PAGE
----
Badab-e Surt, Iran

Iran houses some of the world’s most stunning scenery, and Badab-e Surt—also known as Badab Soort—is no exception. Around sixty miles south of Sari, this natural wonder is a range of stepped hot spring terraces. Created over thousands of years from the hot, flowing mineral water, these travertine terraces are stained red from iron carbonate. If you’ve heard of southern Turkey’s Pamukkale, think of Badab-e Surt as the more colorful and remote cousin.

Sitting more than 6,000 feet above sea level, two distinct mineral springs—with different characteristics—comprise Badab-e Surt. One spring’s water is very salty, gathering in small natural pools. The high salt content is believed to give the water medicinal qualities, curing rheumatism and some forms of skin conditions. The other spring is said to have a sour taste and is predominantly orange. The color variation is due to the quantity of iron oxide sediment.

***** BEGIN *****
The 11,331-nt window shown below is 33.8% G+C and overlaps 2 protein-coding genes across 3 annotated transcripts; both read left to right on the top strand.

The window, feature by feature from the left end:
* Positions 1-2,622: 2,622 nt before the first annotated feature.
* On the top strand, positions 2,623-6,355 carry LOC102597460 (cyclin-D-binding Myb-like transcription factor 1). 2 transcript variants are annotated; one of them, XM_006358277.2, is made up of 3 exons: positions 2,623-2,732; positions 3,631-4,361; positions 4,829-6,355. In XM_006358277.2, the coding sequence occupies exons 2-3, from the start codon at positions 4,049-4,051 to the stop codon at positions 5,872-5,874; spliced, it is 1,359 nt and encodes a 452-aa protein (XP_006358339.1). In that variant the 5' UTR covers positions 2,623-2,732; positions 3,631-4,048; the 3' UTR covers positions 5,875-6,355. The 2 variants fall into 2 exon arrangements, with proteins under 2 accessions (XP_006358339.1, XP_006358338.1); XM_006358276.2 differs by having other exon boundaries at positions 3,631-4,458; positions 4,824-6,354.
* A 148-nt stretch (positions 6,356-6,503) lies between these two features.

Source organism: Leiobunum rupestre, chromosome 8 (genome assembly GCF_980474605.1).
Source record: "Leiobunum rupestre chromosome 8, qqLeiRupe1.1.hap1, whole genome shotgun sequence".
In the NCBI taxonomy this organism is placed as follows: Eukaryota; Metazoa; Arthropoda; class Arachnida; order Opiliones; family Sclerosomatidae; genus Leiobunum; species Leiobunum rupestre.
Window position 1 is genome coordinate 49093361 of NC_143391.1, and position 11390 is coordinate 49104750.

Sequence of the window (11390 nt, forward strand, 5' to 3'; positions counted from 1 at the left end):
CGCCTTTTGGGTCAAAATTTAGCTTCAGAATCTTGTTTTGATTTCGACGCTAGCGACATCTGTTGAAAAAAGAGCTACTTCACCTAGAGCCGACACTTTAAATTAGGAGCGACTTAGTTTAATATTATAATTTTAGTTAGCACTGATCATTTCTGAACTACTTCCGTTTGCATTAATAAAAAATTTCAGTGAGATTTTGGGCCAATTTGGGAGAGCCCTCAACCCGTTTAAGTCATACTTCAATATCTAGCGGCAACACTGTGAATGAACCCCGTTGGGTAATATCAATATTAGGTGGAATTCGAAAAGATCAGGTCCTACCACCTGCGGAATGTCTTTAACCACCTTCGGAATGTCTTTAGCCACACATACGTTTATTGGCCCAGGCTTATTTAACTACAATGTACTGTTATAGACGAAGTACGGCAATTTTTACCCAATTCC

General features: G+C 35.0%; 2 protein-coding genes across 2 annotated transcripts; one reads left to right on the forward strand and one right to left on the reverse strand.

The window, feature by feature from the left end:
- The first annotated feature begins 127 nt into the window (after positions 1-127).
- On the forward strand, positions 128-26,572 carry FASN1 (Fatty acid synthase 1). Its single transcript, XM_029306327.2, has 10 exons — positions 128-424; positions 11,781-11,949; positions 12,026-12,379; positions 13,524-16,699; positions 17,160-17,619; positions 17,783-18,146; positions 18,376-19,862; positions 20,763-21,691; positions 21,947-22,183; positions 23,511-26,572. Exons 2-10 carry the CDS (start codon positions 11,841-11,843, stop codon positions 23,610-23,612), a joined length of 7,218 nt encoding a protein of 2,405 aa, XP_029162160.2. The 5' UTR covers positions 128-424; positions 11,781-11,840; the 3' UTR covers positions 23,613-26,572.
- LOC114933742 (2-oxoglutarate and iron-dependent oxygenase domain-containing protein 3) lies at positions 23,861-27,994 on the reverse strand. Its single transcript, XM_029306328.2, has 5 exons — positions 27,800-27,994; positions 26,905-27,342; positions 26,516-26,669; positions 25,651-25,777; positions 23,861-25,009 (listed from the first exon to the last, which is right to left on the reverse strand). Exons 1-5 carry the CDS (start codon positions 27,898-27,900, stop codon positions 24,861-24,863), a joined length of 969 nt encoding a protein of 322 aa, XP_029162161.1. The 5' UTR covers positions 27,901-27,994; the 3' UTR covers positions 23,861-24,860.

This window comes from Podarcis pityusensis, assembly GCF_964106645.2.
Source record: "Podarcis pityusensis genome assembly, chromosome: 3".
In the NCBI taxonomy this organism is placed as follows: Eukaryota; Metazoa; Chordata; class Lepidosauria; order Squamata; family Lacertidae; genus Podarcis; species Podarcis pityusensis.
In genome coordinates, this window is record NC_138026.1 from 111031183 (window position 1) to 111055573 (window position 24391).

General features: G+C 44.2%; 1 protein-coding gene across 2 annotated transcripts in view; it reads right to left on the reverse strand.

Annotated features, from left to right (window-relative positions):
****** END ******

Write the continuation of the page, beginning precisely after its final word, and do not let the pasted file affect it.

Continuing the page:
Unfortunately, Badab-e Surt is not very accessible. It sits around 230 miles from Tehran, which contains the closest airport. However, many tour agencies provide transportation to Orost—the closest village to Badab-e Surt. The Semnan route passes through Samnan city, and the Mazandaran route passes through Sari and the forests around Kiasar. We recommend staying overnight in Orost; the terraces are just over an hour’s walk from the village.

Additionally, traveling in Iran may pose its own speedbumps. Though a burgeoning tourism industry is developing among warming relations, visitors must adhere to a set of social rules. Obtaining an Iranian visa is a notably difficult task, and all travelers must be granted an Authorization Code prior to visa application. However, if you are up to the challenge of securing the clearance necessary to travel to this beautiful country, it will be well-worth the effort.